At 64, it seems to me Mr. Fishman could keep going for another 10 years. It's not unheard of. On the other hand, if he has been doing this for over 10 years already and wants to devote time to other things in life, he might be planning to move on. So, Bolaji, did Mr. Fishman say if he was planning to retire? It's not just Analog Devices' board that would be interested in his future plans but also investors, customers and suppliers. There is a plan in place already at Analog Devices; most companies don't leave succession to chance. Can we peek behind the veil?
I am curious if Analog Devices is really being rewarded with higher valuation by investors because of the changes it made in recent years or because of the huge shortages many companies reported in recent quarters for analog components. I know the press has in recent times reported delivery times for analog chips from TI stretched into months a couple of quarters ago and this boosted the fortunes of all analog semi suppliers. Could it be that investors see Analog Devices' sales staying aloft due to the reported shortages? The link between corporate strategic management actions and market valuation are difficult to accurately trace at times. Any thoughts Bolaji?
Interesting timing, Bolaji! One of the more recent tidbits I learned about ADI coincides with the topic of counterfeiting we discuss on this site. One of the ways suppliers discourage counterfeiting is they will not support or warranty a product that was not bought direct or through an authorized distributor. ADI is pretty emphatic about this practice, and their distributors like it: it cuts down on returns and helps keep ADI prices and margins stable.
EBN Dialogue enables and encourages you to participate in live chats with notable leaders and luminaries. Not only editors and journalists, but the entire EBN community is able to comment and ask questions. Listed below are upcoming and archived chats.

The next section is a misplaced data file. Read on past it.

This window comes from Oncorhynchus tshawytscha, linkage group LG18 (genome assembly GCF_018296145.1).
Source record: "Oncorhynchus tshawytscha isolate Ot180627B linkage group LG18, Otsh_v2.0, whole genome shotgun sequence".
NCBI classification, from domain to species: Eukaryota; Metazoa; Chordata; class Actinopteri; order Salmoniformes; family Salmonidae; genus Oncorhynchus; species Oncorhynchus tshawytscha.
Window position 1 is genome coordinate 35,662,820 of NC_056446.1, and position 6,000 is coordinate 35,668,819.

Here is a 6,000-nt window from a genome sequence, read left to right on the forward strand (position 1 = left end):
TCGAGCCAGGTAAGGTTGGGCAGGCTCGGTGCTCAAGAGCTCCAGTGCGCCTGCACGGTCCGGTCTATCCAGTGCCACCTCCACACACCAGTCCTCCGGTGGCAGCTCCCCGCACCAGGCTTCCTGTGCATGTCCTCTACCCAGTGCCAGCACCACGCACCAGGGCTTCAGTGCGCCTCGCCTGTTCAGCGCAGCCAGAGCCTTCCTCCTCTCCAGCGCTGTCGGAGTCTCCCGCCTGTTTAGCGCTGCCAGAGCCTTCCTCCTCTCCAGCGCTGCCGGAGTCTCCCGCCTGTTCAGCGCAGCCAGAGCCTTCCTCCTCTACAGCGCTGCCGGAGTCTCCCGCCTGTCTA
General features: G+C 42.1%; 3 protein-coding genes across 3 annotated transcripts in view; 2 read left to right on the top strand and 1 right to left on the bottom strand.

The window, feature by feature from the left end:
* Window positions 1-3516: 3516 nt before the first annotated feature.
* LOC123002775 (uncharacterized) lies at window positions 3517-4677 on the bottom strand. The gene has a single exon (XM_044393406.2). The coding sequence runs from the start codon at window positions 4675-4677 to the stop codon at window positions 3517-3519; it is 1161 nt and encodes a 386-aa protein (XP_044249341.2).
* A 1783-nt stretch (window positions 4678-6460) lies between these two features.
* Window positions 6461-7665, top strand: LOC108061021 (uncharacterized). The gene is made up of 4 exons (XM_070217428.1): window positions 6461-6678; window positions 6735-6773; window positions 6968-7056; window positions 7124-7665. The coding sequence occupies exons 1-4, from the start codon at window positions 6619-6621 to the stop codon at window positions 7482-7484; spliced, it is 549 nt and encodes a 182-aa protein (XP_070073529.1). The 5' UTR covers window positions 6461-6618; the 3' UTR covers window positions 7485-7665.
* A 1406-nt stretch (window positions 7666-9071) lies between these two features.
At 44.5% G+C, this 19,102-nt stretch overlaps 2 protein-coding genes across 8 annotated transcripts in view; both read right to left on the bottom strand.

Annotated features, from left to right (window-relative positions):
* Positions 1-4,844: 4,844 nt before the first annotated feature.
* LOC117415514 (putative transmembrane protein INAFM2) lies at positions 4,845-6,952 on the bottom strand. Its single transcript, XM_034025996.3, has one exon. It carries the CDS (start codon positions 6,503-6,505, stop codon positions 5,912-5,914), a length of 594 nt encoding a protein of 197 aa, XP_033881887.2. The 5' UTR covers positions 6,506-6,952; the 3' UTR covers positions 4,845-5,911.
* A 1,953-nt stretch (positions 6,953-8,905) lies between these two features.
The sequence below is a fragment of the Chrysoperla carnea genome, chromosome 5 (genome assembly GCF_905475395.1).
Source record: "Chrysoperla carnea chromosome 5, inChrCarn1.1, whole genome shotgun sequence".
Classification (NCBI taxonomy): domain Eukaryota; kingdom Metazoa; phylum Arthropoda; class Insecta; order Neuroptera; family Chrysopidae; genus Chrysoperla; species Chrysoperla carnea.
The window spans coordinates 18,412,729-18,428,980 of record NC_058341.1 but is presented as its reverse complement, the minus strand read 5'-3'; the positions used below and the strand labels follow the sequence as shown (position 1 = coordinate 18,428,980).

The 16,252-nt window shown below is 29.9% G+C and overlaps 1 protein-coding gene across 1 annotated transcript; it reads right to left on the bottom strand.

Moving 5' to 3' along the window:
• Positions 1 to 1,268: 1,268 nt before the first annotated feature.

Thailand Stages a Comeback Join EBN contributor Jennifer Baljko on Thursday August 23, 2012, at 11:00 a.m. EST for a live chat on how electronic manufacturers in Thailand have shored up their supply chain to reduce the impact of future natural disasters.
Microsoft Surface: Potential Winners & Losers What are the implications for the electronics industry supply chain of Microsoft Corp.'s decision to launch its own tablet PC? Join industry veteran and EE Times' systems and OEM expert Rick Merritt on Tuesday, July 3, at 12:00 pm EDT for a Live Chat on this subject.
Join EBN contributor Jennifer Baljko on Thursday August 23, 2012, at 11:00 a.m. EST for a live chat on how electronic manufacturers in Thailand have shored up their supply chain to reduce the impact of future natural disasters.
Peter Drucker famously said "Trying to predict the future is like trying to drive down a country road at night with no lights while looking out the back window." Yet in the razor's-edge world of electronics—with a lean supply chain and just-in-time demands—the need to know the future is vital.
You've heard the saying "the No. 1 supply chain risk is your people." That hasn't always been the case. But today's complex global supply chain requires a new type of multitalented employee. It's one who understands, finance, marketing, economics, is savvy with technology, graceful with relationships and can think analytically.
Where are these people? Are universities properly preparing the next generation supply chain professionals? How do train your existing workforce for these new, demanding positions?
Brian Fuller, editor-in-chief of EBN, will lead a 60-minute Avnet Velocity panel discussion that will ask and answer these and other questions swirling around today's supply-chain talent challenges.